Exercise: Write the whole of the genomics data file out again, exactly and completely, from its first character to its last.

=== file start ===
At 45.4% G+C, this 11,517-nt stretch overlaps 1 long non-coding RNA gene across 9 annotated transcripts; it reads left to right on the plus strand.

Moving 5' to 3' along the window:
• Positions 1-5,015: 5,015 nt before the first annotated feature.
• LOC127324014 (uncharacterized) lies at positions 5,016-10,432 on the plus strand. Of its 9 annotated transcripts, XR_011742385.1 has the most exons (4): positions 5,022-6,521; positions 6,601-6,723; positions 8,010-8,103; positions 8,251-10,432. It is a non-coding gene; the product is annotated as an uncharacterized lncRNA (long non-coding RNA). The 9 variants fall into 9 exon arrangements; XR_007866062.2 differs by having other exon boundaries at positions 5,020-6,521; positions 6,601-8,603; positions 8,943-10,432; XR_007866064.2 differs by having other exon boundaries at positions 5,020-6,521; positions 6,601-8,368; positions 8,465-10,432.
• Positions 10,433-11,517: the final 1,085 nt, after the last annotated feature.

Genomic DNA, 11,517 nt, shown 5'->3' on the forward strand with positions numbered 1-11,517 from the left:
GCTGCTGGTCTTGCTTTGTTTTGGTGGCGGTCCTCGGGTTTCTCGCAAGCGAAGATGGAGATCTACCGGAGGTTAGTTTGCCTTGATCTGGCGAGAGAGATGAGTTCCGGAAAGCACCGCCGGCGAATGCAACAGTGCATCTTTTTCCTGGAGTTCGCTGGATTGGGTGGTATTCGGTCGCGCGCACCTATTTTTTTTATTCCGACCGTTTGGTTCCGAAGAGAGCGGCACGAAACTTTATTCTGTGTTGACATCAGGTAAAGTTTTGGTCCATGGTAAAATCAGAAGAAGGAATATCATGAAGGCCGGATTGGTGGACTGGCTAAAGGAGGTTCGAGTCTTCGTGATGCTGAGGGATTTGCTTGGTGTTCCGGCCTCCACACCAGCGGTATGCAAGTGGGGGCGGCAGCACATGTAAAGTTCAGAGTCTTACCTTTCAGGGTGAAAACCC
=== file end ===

At 45.4% G+C, this 11,517-nt stretch overlaps 1 long non-coding RNA gene across 9 annotated transcripts; it reads left to right on the plus strand.

Moving 5' to 3' along the window:
• Positions 1-5,015: 5,015 nt before the first annotated feature.
• LOC127324014 (uncharacterized) lies at positions 5,016-10,432 on the plus strand. Of its 9 annotated transcripts, XR_011742385.1 has the most exons (4): positions 5,022-6,521; positions 6,601-6,723; positions 8,010-8,103; positions 8,251-10,432. It is a non-coding gene; the product is annotated as an uncharacterized lncRNA (long non-coding RNA). The 9 variants fall into 9 exon arrangements; XR_007866062.2 differs by having other exon boundaries at positions 5,020-6,521; positions 6,601-8,603; positions 8,943-10,432; XR_007866064.2 differs by having other exon boundaries at positions 5,020-6,521; positions 6,601-8,368; positions 8,465-10,432.
• Positions 10,433-11,517: the final 1,085 nt, after the last annotated feature.

Genomic DNA, 11,517 nt, shown 5'->3' on the forward strand with positions numbered 1-11,517 from the left:
GCTGCTGGTCTTGCTTTGTTTTGGTGGCGGTCCTCGGGTTTCTCGCAAGCGAAGATGGAGATCTACCGGAGGTTAGTTTGCCTTGATCTGGCGAGAGAGATGAGTTCCGGAAAGCACCGCCGGCGAATGCAACAGTGCATCTTTTTCCTGGAGTTCGCTGGATTGGGTGGTATTCGGTCGCGCGCACCTATTTTTTTTATTCCGACCGTTTGGTTCCGAAGAGAGCGGCACGAAACTTTATTCTGTGTTGACATCAGGTAAAGTTTTGGTCCATGGTAAAATCAGAAGAAGGAATATCATGAAGGCCGGATTGGTGGACTGGCTAAAGGAGGTTCGAGTCTTCGTGATGCTGAGGGATTTGCTTGGTGTTCCGGCCTCCACACCAGCGGTATGCAAGTGGGGGCGGCAGCACATGTAAAGTTCAGAGTCTTACCTTTCAGGGTGAAAACCC